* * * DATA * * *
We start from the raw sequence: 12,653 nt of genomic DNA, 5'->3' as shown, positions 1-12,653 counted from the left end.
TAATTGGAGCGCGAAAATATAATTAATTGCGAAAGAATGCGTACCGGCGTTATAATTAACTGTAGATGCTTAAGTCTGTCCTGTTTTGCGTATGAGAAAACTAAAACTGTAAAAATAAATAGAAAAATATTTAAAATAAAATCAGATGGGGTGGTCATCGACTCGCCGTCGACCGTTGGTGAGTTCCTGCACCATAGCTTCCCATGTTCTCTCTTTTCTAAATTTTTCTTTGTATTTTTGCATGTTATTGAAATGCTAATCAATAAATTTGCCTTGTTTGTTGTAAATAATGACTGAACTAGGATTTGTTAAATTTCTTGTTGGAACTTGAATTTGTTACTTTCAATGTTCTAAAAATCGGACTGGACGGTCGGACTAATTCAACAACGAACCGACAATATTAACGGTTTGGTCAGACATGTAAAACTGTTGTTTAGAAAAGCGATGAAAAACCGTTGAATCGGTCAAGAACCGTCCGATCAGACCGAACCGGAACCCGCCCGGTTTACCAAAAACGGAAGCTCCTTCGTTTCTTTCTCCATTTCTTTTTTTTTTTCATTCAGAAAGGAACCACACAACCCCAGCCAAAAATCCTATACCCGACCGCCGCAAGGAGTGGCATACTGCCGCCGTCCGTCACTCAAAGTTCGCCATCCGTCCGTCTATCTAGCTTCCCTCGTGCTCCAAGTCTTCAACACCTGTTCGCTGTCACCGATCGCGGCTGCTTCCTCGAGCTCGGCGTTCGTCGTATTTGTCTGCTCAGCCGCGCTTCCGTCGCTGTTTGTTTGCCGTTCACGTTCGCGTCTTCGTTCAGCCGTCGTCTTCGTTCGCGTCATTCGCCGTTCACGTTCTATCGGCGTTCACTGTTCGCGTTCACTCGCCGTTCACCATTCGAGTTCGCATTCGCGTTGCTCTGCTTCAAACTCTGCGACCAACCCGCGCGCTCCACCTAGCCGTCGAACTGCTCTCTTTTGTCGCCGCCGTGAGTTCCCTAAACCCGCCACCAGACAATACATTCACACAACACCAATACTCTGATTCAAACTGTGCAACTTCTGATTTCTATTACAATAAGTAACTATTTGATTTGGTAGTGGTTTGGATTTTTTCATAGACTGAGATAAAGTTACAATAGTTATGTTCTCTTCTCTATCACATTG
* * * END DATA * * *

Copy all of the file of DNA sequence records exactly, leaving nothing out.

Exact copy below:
We start from the raw sequence: 12,653 nt of genomic DNA, 5'->3' as shown, positions 1-12,653 counted from the left end.
TAATTGGAGCGCGAAAATATAATTAATTGCGAAAGAATGCGTACCGGCGTTATAATTAACTGTAGATGCTTAAGTCTGTCCTGTTTTGCGTATGAGAAAACTAAAACTGTAAAAATAAATAGAAAAATATTTAAAATAAAATCAGATGGGGTGGTCATCGACTCGCCGTCGACCGTTGGTGAGTTCCTGCACCATAGCTTCCCATGTTCTCTCTTTTCTAAATTTTTCTTTGTATTTTTGCATGTTATTGAAATGCTAATCAATAAATTTGCCTTGTTTGTTGTAAATAATGACTGAACTAGGATTTGTTAAATTTCTTGTTGGAACTTGAATTTGTTACTTTCAATGTTCTAAAAATCGGACTGGACGGTCGGACTAATTCAACAACGAACCGACAATATTAACGGTTTGGTCAGACATGTAAAACTGTTGTTTAGAAAAGCGATGAAAAACCGTTGAATCGGTCAAGAACCGTCCGATCAGACCGAACCGGAACCCGCCCGGTTTACCAAAAACGGAAGCTCCTTCGTTTCTTTCTCCATTTCTTTTTTTTTTTCATTCAGAAAGGAACCACACAACCCCAGCCAAAAATCCTATACCCGACCGCCGCAAGGAGTGGCATACTGCCGCCGTCCGTCACTCAAAGTTCGCCATCCGTCCGTCTATCTAGCTTCCCTCGTGCTCCAAGTCTTCAACACCTGTTCGCTGTCACCGATCGCGGCTGCTTCCTCGAGCTCGGCGTTCGTCGTATTTGTCTGCTCAGCCGCGCTTCCGTCGCTGTTTGTTTGCCGTTCACGTTCGCGTCTTCGTTCAGCCGTCGTCTTCGTTCGCGTCATTCGCCGTTCACGTTCTATCGGCGTTCACTGTTCGCGTTCACTCGCCGTTCACCATTCGAGTTCGCATTCGCGTTGCTCTGCTTCAAACTCTGCGACCAACCCGCGCGCTCCACCTAGCCGTCGAACTGCTCTCTTTTGTCGCCGCCGTGAGTTCCCTAAACCCGCCACCAGACAATACATTCACACAACACCAATACTCTGATTCAAACTGTGCAACTTCTGATTTCTATTACAATAAGTAACTATTTGATTTGGTAGTGGTTTGGATTTTTTCATAGACTGAGATAAAGTTACAATAGTTATGTTCTCTTCTCTATCACATTG